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Dance review: Grupo Corpo at the Dorothy Chandler Pavilion

January 30, 2011 |  2:10 pm


The Brazilian dance company Grupo Corpo raised the temperature a degree or two when it made its Dorothy Chandler Pavilion debut Friday as part of the Glorya Kaufman Presents Dance at the Music Center series.

The company was founded in 1975 in the interior city of Belo Horizonte by Paulo Pederneiras, who remains artistic director, set and lighting designer. Its earliest works, by the Argentine Oscar Araiz, were politically engaged, but as Brazil has become less oppressed and more democratic, the trend has been toward a general hot joie de vivre.

For better or worse, credit brother Rodrigo Pederneiras, choreographer since 1978. Emphasizing  plotless, music-based works, he has kept classical ballet as the root technique, but modified it by including abstracted national folk and social styles.

The company — whose name means “Body Group” — is very much an ensemble troupe. There are no “stars,” and none of the 19 dancers were individually highlighted in the program booklet. When any dancers emerged for short solos or duets, others usually quickly entered, picking up the same movements and repeating them in canon or in various permutations.

The effect could be numbing.


There were two works on the program. “Ímã,” which means “magnet,” explored ideas of attraction and repulsion, often treating the dancers, for all the sensual overlay, more as mechanisms than as personalities.

The title of “Parabelo,” according to a company spokesperson, refers to a handgun and by analogy to the lethal power of the hot Brazilian sun. The work was said to be inspired by votive offerings found in countryside churches.

Marina Both works followed a similar structure. They began with floor work and ended with upright sexy strutting and shaking. Costumes went from drab to bright, from covered up to let it all hang out.  Neither explored personal relationships.

Still, each had at least one prominent duet. “Ímã” contained an extended pas de deux by Helbert Pimenta and Silvia Gaspar, which began in quiet fixity but evolved into disturbing manhandling push and pull.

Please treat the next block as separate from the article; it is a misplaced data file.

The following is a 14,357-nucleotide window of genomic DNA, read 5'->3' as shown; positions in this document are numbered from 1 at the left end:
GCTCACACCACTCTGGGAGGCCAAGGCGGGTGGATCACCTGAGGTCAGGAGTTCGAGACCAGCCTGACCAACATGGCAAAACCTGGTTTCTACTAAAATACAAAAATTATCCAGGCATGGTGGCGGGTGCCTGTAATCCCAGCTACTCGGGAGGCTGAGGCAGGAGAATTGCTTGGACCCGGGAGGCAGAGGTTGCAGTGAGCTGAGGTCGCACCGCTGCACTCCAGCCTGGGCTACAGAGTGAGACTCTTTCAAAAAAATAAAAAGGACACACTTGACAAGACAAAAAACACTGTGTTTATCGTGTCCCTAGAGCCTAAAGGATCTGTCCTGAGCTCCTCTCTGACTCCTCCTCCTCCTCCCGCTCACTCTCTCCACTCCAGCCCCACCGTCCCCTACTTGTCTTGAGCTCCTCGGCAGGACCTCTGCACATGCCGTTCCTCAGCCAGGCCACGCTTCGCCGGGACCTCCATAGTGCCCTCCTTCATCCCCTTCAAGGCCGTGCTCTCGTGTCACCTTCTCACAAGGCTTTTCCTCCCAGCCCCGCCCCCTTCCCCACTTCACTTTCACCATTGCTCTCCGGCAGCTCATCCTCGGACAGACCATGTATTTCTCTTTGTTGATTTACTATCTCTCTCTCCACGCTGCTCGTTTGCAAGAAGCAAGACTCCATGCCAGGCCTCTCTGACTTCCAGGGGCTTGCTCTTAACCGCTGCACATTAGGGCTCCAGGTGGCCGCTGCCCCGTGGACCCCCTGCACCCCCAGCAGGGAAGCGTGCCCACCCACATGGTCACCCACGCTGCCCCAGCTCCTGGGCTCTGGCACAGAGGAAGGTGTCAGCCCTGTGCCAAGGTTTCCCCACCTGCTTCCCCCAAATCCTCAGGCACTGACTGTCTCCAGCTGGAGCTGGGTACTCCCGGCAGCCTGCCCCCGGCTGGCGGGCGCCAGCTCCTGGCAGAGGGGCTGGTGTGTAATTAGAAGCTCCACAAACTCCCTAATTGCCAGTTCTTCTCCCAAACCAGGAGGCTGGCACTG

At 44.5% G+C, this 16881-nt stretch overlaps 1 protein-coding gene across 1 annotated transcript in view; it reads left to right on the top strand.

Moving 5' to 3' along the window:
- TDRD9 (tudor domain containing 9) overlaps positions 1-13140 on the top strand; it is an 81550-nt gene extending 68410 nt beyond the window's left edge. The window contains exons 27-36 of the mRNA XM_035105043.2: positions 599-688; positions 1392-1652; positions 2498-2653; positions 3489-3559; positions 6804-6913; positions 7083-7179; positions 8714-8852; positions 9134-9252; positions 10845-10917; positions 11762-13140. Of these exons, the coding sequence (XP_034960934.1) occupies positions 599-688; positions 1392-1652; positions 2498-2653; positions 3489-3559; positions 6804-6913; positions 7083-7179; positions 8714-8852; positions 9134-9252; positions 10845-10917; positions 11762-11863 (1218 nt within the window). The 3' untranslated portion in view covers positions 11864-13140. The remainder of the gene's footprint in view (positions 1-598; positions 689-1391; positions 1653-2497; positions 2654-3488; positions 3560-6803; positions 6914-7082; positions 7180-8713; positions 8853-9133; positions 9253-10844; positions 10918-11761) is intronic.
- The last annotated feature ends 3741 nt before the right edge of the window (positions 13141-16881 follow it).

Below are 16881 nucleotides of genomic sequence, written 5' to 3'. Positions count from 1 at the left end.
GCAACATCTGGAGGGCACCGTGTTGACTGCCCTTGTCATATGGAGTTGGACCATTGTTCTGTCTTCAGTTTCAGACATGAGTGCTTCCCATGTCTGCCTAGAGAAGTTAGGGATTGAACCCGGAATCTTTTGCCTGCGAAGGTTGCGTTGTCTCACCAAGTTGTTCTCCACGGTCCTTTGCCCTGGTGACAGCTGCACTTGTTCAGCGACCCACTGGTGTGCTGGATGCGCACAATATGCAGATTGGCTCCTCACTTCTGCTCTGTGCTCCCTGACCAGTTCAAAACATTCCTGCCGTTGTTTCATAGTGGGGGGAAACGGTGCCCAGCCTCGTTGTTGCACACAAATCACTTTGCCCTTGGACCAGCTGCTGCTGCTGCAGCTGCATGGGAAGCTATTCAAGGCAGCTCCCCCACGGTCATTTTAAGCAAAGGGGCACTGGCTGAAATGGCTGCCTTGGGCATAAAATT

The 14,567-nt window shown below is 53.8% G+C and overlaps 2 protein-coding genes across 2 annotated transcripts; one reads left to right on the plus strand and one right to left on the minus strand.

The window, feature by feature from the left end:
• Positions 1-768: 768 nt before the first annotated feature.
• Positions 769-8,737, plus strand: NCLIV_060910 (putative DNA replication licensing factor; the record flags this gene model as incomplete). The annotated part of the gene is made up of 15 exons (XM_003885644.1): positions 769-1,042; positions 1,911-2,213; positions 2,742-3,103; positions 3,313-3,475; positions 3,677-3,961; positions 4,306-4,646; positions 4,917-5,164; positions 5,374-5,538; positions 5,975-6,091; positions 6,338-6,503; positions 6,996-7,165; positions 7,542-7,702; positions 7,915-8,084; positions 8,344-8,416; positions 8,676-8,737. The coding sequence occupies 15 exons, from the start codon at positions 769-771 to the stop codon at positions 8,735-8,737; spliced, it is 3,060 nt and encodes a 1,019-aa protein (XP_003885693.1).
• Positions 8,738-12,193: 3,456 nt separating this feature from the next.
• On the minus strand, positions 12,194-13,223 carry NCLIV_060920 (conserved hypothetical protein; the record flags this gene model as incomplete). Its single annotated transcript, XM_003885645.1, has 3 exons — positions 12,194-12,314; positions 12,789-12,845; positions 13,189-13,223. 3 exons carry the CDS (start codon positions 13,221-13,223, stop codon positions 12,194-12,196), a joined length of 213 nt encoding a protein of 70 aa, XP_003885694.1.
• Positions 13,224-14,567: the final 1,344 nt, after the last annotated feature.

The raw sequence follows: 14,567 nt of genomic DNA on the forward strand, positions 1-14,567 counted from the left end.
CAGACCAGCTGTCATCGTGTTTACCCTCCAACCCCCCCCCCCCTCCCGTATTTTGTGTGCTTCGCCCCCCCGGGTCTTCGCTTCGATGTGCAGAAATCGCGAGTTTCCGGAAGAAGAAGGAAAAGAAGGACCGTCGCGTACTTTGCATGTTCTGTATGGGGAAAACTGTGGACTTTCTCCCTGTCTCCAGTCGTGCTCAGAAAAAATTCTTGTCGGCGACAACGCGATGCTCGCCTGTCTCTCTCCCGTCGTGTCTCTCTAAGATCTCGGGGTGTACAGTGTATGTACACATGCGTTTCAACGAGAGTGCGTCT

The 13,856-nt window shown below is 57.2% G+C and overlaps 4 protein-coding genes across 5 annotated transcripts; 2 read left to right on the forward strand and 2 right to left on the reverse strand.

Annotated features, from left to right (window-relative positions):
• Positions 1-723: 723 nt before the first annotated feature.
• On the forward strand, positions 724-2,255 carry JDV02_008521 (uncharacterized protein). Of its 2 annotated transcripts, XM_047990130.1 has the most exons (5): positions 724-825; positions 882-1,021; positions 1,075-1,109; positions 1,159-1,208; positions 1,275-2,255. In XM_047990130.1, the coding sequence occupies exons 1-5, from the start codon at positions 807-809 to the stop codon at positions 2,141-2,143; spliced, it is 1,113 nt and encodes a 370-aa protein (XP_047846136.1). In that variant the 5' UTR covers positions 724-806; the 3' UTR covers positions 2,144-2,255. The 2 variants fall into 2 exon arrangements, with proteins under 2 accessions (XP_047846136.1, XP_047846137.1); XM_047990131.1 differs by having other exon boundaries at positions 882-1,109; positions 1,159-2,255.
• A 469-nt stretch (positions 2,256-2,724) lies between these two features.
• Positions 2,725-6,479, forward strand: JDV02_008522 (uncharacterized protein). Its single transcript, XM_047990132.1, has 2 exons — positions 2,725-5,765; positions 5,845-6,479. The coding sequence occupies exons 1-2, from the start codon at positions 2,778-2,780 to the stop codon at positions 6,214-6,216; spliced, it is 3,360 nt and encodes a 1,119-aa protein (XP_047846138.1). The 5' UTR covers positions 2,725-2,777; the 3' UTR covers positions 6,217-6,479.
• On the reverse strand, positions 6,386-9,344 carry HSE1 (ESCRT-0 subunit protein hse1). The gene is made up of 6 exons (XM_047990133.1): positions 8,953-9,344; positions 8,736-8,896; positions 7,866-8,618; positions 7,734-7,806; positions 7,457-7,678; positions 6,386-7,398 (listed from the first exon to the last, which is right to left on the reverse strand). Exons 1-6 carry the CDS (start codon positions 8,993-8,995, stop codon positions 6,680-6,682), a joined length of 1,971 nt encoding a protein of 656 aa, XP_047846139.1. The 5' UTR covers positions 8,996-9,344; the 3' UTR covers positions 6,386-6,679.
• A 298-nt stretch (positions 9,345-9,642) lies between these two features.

In “Parabelo,” the erotic overtones of a male duet by Alberto Venceslau and Pimenta were subdued by cool athleticism. Indeed, in both pieces, for all the preening self-display, there really weren’t any credible connections.

Still, the scenic designs were intriguing.  “Ímã” had two backdrops — first, a series of five darkly-lit, enigmatic foam head forms, and second, far more interesting, large, torn, tattered period photos pasted onto a varnished wall.

Especially arresting was the gorgeous batik-like quilt in the second half of “Parabelo.” Its rich, dark tones splendidly set off the bright reds, yellows, blues, pinks and blacks of the dancers’ costumes.

The music for “Ímã” was a repetitive, jazzy score by +2, a trio made up of Domenico, Kassin and Moreno.  For “Parabelo,” it was a varied and bouncy soundtrack by Tom  Zé and José Miguel Wisnik.
The costumes for both pieces were created by Freusa Zechmeister.

The audience in the half-filled Pavilion went crazy over the company.  But there were diminishing returns for at least one viewer.


Grupo Corpo is much more than loose limbs

Essay: Body fascism and physical perfection

— Chris Pasles

Photos of Grupo Corpo, from top:  Helbert Pimenta, left, and  Alberto Venceslau in “Parabelo,” the ensemble and Mariana do Rosario in “Ímã.” Credit: Lawrence K. Ho/Los Angeles Times

Comments () | Archives (2)

Is there some confusion regarding the titles of the two works, and the order in which they were performed? The Music Center website showed the order "Ima," followed by "Parabelo." That is also the order of the works in the printed program. But the descriptions in the program, and the videos provided on the website, indicate that "Parabelo" was performed first, and "Ima" after the intermission, at least at the Jan 30 matinee. Is a correction to this review in order?

I wasn't at this performance but the author seems to revel in being the only person in the audience who didn't enjoy the performance, making her the martyr who had to suffer for her artform-sucking the oxygen and joy out of any room with hypernegativity and self-aggrandizement.


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